ASUTIL briefing features relief efforts and importance of positivity

South American Duty Free Association ASUTIL reiterated four measures it is focusing on in its joint petition with Airports Council International Latin America (ACI LAC), which calls on regional governments for aid as a result of the coronavirus crisis.

The Association held an online briefing earlier this week attended by media, the ASUTIL Board and suppliers, to outline actions it is taking to help the travel retail industry survive until any recovery begins.

Dr. Roberto Canessa speaking at the ASUTIL Conference in 2016.

A highlight of the briefing was a guest appearance by cardiologist Dr. Roberto Canessa, one of the survivors of the Uruguayan plane crash in the Andes Mountains in 1972, which became a best-selling book and film. Canessa, who has spoken at two previous ASUTIL conferences, stressed the need for a positive attitude during this crisis and shared his experiences sourcing ventilators for his country in the face of the COVID-19 pandemic.

In regards to business, ASUTIL Secretary-General José Luis Donagaray said that in Latin America only airports in Brazil, Mexico and Chile were open, but traffic is down by -90% in these locations.

Jose Luis Donagaray

Recovery might not be until the first or second quarter of 2021, said ASUTIL President Gustavo Fagundes, citing a study from MacKenzie.

As reported in TMI 21-12, the joint ACI-LAC & ASUTIL statement petitioning government aid for airport stakeholders included requests to waive or defer concession fees for airport companies, financial support for airports and their service providers to address liquidity risks and deferment/suspension of various tax payments.

Fagundes stressed that the industry needs to take a broader view than just travel retail. “This is a wider industry issue…” he said, adding that they need to make governments understand that travel is suffering more than other sectors and will take longer to recover.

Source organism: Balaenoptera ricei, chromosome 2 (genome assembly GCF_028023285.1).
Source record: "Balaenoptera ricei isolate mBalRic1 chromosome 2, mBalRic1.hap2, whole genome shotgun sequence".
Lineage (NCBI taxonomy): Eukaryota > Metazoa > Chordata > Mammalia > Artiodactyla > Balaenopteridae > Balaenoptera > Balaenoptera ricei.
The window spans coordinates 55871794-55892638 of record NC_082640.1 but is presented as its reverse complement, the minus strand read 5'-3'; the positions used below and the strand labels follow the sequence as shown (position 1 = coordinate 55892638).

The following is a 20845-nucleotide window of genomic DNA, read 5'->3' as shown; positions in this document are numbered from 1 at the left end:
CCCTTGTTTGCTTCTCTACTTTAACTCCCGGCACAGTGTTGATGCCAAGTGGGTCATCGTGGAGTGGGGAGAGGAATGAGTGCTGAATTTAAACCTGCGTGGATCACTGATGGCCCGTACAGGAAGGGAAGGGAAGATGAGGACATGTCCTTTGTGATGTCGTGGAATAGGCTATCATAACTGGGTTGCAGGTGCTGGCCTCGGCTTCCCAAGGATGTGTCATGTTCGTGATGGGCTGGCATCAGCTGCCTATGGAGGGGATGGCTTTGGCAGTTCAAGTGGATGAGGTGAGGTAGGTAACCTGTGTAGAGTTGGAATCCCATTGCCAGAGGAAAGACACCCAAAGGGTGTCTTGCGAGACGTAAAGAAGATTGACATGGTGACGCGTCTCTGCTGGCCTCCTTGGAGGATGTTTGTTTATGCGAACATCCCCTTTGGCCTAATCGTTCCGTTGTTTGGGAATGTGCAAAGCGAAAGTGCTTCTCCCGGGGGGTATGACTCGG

Gustavo Fagundes

The issues ASUTIL are stressing include concession fees that the Association says should not be charged when air traffic is so impacted and airports are nearly closed; and protecting employees, including providing government labor packages and flexibility: “We need to save as many jobs as possible,” stressed Fagundes.

The final two measures address liquidity, such as deferral of federal taxes and financial assistance for operators and suppliers. ACI-LAC and ASUTIL are petitioning governments on a country by country basis with these issues.

ASUTIL is also exploring with Customs authorities a number of ways in which e-commerce (such as pre-ordering and home delivery for people planning to fly) might be arranged.

“Customs can control to whom we sell and confirm who is traveling. We still will be able to follow all quotas and restrictions,” said Fagundes, who believes that the online channel is critical to help the industry to recover.

Donagaray confirmed that ASUTIL is still planning to hold the border store conference, tentatively scheduled for November 5-6. The conference will most likely take place in Puerto Iguazu, Argentina, he said.